Do you think it strange that I met a man on the day of his interment? I began to get a sense of the man at his mortuary visitation the night before. He was resplendent in his dress uniform. It is the way of Marines.
The next day, the Marine Corps honor guard, spit polished and creased, performed their duties with a solemnity that honored the passing of a warrior, one of their own. Seven rifles spoke as one. The crack of each volley quickly followed with the loading of another rifle round and then another volley. The American flag, removed from the casket, was folded with painstaking precision in preparation for the presentation to the widow.
Last Friday, Gunnery Sergeant Brian Eric Poe, USMC, Ret., was eulogized at his services held at the Airman’s Chapel, Marine Corps Air Station Miramar. Later that day he was laid to rest with full military honors at Miramar National Cemetery.
GySgt Poe, Eric to the world except for the military that insisted upon using his first given name of Brian, played the French Horn traveling the world with the Marine Corps Band for 22 years. He also competed both nationally and internationally on the Marine Corps shooting team.
I had the honor of participating as one of the motorcyclists who escorted Gunny on his last ride. I rode to offer support for Mala, Eric’s wife. She and I met when we worked together for a number of years on a route safety motorcycle team for a national breast cancer walk. Eric fully supported Mala’s participation in this important charity work.
I was aware that Eric was a former Marine but knew scant more of him. It stands to reason that Eric was a quality person. After all, Mala chose him as the love of her life. By all accounts, he returned her love in spades. At his wake, the descriptions of his love for Mala and his fellow man were numerous and palpable. The passion, joy and heart wrenching anguish, whether signed or audibly spoken, engulfed and washed over the listener compelling recognition of this man’s humanity.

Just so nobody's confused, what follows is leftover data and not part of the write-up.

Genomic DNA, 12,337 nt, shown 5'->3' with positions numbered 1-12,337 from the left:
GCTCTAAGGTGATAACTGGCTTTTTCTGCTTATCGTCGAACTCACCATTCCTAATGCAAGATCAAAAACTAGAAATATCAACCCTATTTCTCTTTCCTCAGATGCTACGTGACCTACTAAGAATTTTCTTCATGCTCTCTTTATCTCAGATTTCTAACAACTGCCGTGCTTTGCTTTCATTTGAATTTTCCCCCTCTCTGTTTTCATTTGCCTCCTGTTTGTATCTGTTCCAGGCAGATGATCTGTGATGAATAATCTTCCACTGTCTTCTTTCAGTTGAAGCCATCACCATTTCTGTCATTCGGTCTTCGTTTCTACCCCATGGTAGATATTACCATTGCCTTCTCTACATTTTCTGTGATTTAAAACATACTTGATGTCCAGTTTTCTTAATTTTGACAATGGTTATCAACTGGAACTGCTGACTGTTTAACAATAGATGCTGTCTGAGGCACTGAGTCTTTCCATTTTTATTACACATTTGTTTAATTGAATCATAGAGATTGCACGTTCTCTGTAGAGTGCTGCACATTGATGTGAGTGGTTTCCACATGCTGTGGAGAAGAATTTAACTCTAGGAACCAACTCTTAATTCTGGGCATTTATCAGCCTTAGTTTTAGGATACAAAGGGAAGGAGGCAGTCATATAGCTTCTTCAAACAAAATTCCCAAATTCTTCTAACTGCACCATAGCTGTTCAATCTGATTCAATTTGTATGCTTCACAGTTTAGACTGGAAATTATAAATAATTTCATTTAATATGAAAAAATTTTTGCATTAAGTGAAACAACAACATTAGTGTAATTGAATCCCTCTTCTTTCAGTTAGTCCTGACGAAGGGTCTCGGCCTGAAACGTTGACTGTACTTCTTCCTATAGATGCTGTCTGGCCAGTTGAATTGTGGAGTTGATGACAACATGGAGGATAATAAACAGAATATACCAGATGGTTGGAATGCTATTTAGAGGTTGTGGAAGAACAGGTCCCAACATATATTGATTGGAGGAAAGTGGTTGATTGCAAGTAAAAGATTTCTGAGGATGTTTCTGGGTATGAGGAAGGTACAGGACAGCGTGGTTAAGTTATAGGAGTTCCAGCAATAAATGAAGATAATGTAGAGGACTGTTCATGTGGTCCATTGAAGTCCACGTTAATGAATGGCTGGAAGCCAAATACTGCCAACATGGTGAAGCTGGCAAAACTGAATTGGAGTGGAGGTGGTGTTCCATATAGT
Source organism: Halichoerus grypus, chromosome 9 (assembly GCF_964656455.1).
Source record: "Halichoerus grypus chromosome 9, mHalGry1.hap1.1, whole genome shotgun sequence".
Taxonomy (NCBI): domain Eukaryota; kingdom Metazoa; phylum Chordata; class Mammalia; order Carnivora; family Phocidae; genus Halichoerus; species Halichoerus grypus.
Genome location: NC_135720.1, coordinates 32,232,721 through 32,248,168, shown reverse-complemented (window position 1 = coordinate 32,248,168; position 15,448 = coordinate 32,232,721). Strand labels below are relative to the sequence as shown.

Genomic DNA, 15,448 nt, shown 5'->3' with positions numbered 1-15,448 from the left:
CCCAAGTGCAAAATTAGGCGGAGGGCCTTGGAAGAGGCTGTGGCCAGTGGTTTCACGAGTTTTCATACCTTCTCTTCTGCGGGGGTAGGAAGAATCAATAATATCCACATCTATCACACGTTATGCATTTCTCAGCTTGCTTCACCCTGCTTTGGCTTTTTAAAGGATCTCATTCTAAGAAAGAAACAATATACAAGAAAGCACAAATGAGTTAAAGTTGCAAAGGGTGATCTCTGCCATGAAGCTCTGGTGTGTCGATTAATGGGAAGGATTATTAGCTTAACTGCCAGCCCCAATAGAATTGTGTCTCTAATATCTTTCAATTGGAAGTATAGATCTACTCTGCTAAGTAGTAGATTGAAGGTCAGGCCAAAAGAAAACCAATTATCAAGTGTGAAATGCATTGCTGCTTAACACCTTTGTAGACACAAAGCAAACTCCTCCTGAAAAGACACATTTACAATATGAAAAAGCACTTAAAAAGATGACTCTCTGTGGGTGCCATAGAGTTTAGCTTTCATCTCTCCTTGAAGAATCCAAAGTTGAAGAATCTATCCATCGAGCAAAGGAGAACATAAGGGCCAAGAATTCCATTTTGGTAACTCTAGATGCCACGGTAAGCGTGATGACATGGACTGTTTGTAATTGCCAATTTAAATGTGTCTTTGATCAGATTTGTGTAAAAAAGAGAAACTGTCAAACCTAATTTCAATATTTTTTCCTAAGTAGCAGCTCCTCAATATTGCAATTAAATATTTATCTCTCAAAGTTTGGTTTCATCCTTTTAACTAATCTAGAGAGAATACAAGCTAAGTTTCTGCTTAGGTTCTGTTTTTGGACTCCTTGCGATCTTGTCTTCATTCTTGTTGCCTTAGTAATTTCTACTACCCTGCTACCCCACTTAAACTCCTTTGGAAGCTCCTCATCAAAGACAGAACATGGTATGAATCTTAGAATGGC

During the chapel service, Alan Poe delivered a commanding tribute to his brother. Alan recounted that if you knew Eric in one of the many facets of his life, there was a good chance that he called you “brother,” a sign of his respect for you. Eric, it seems, had many extended brothers and sisters.
In addition to the Marine Corps Band, Eric played in the Marine Corps Brass Quintet. Trombonist and fellow quintet member GySgt Adam Pezdek was best friends with Eric. Adam recounted a trip that the brass quintet took wherein they played a CD by Canadian Brass that included a track entitled, “Quintet” by Michael Kamen. Adam said that they kept coming back to “Quintet” replaying the CD selection over and over despite the fact that none of these tough Marines wanted the others to see that the piece moved him to tears. Eric requested of Adam that “Quintet” be played at the forthcoming chapel service, and it was performed by Adam and the other four members of the Marine Corps Brass Quintet.
During the performance of Eric’s beloved “Quintet,” I was in a highly suggestible condition. That is my excuse for the tears that slid down my cheeks. Others were seen dabbing at their eyes. Later when I confessed to Adam, he said that he had tears too.
I have a soft spot for our combat warriors and especially one who played a brass musical instrument. In my youth, I played the French Horn and the trumpet so I was immediately drawn to Eric. Unfortunately, that was last Friday. I really wish that I’d met him earlier and had the opportunity to earn his respect and thereby be called brother by him.
Gunnery Sergeant Brian Eric Poe was more than an outstanding representative of the Marine Corps. He was more than a man’s man. He was more than a man of excellence. He was a faithful, loving husband, talented musician and a brother to everyone.
I believe that a statement in the funeral program must be true, “Brian Eric Poe was an example of the best of America.”
Rest in peace, Brother! You have loved and been loved in return.
(There is a link in the body of this blog to a performance of “Quintet” by Canadian Brass or use this address http://www.youtube.com/watch?v=HjBT8ElQ7Pw
After listening to “Quintet” open a second browser and play again the music that Eric so loved as a background to rereading this blog. Perhaps you too will feel a connection with Eric.)